Wrong-headed pensions move threatens to blow further hole in the senior doctor workforce in Scotland

Last week BMA Scotland made absolutely plain our fears around the long-term retention of senior doctors in our NHS. You can read our full report here.

We have rising consultant vacancy rates – which could be greater than 15% and are seriously under-estimated by official figures.

Workforce data shows far too many of our senior doctors are leaving the workforce before they reach 60 – let alone the increased retirement age of 67 or 68.

This is only set to get worse, with nearly half of the consultants who responded to a survey conducted by BMA Scotland considering retiring in the next five years. Of those, more than half report that is earlier than their normal pension age.

Our leaders across Government and the NHS simply must not turn a blind eye to this and the bland soundbites used in response so far just don’t cut it. Continuing like everything is fine will seriously threaten the ability of our NHS to deliver safe and effective care. Solid action and a clear plan is urgently needed.

What is absolutely not needed are financial disincentives that will push more doctors out of the NHS, taking with them years of experience built up on the frontline of providing care.

Yet in a wrong-headed and counter-productive move, that is exactly what the Chancellor provided in his Budget yesterday by freezing the pension lifetime allowance.

This may sound a technicality, but the reality is that it will mean more senior doctors in all parts of the profession risking running up substantial tax bills for the work they do.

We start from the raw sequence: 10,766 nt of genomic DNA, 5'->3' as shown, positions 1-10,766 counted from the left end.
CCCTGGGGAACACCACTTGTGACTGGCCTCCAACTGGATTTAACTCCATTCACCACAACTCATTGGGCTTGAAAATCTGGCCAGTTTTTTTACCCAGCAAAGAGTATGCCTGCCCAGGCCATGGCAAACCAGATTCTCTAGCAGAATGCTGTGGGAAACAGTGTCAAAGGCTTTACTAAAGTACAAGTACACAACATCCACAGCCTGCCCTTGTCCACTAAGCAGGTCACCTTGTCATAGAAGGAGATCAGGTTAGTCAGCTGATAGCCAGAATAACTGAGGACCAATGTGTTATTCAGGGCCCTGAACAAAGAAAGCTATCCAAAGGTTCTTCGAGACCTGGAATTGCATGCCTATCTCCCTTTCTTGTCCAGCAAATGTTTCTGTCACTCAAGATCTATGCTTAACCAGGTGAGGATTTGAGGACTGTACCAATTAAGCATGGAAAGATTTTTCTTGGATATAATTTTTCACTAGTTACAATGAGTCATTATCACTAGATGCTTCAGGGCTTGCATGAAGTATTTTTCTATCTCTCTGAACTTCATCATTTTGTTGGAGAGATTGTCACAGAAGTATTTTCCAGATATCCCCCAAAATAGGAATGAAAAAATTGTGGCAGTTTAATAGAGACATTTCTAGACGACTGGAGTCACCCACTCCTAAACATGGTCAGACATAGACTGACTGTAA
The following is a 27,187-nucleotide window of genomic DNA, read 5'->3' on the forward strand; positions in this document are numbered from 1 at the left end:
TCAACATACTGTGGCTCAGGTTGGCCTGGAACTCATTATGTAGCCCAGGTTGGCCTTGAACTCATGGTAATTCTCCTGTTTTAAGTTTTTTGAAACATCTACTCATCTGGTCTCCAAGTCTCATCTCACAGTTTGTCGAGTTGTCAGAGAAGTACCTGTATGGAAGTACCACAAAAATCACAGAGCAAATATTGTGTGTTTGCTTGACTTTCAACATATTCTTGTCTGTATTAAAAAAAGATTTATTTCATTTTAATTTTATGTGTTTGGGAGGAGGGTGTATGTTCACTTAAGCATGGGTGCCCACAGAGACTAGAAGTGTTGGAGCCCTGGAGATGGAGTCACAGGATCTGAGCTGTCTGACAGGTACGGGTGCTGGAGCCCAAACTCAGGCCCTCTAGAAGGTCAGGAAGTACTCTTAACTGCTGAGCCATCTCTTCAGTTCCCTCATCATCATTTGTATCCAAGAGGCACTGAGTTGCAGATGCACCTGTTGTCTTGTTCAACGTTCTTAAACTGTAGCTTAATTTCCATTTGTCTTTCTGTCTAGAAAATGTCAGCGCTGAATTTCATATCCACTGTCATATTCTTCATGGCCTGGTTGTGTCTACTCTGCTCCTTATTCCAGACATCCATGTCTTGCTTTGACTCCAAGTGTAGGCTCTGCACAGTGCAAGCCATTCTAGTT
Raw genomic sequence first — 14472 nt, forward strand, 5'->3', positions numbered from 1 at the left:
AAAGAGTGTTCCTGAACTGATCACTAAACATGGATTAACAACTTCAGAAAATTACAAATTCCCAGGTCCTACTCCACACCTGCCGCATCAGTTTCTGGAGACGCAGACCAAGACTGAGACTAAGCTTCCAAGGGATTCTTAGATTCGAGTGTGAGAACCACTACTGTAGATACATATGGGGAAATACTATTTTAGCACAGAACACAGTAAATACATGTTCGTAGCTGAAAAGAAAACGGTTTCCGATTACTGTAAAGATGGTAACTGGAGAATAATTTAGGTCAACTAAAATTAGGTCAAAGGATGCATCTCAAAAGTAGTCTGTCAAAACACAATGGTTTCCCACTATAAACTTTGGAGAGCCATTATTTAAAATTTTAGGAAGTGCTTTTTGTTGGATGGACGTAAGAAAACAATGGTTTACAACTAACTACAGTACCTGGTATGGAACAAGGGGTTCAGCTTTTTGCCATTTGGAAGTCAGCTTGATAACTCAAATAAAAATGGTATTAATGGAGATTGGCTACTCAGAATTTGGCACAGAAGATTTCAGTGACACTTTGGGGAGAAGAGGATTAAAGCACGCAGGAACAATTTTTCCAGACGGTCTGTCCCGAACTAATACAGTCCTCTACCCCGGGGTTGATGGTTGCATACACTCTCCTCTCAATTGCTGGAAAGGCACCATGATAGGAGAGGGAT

This move was mooted before the Budget – and the BMA warned then this would have a negative impact on the NHS and the workforce available to it. Indeed, we surveyed members ahead of the budget on this issue and the findings are stark.

In Scotland, more than 1,000 doctors responded:

  • A hugely worrying two thirds of those said freezing the lifetime allowance would make them more likely to leave the health service.
  • Just over 60 per cent said the move would make them more likely to work less hours in order to avoid potential bills, while 37% said it would make them likely to give up additional roles or responsibilities.

These figures show that freezing the lifetime allowance threatens to blow another substantial hole in a workforce that is already stretched to the very limit across both secondary and primary care. It is clear it will mean doctors will either cut hours or leave entirely as a result, when the financial reality hits home and levels of care will inevitably suffer.

In Scotland we just cannot afford for this to happen. The decision must be reversed, or a solution found to mitigate its impact for doctors. We need to remember that the Scottish Government decided not to renew the Recycling Employers Contributions scheme, which BMA Scotland fought so hard for. Even more frustratingly they also decided not to offer the one-off compensation scheme that ran in England & Wales for 2019/20 AA bills. These factors will only make the position worse.

The BMA are raising this on a UK level following the Budget – and we will of course be pushing the Scottish Government again as we strongly believe they could be doing far more within the devolved context to address these issues.

We were clear in our consultant retention paper that resolving pensions issues for good was crucial to making sure we keep the senior doctors we need working within our NHS. The Chancellor’s announcement yesterday makes finding that resolution even more urgent – for the good of our NHS and the people it cares for every single day.

Dr Graeme Eunson, Chair, BMA Scotland Consultant Committee

The BMA are currently running pensions seminars for doctors covering issues with the NHS pension scheme – with the next due to take place on Saturday and you can find out more, and sign up here.

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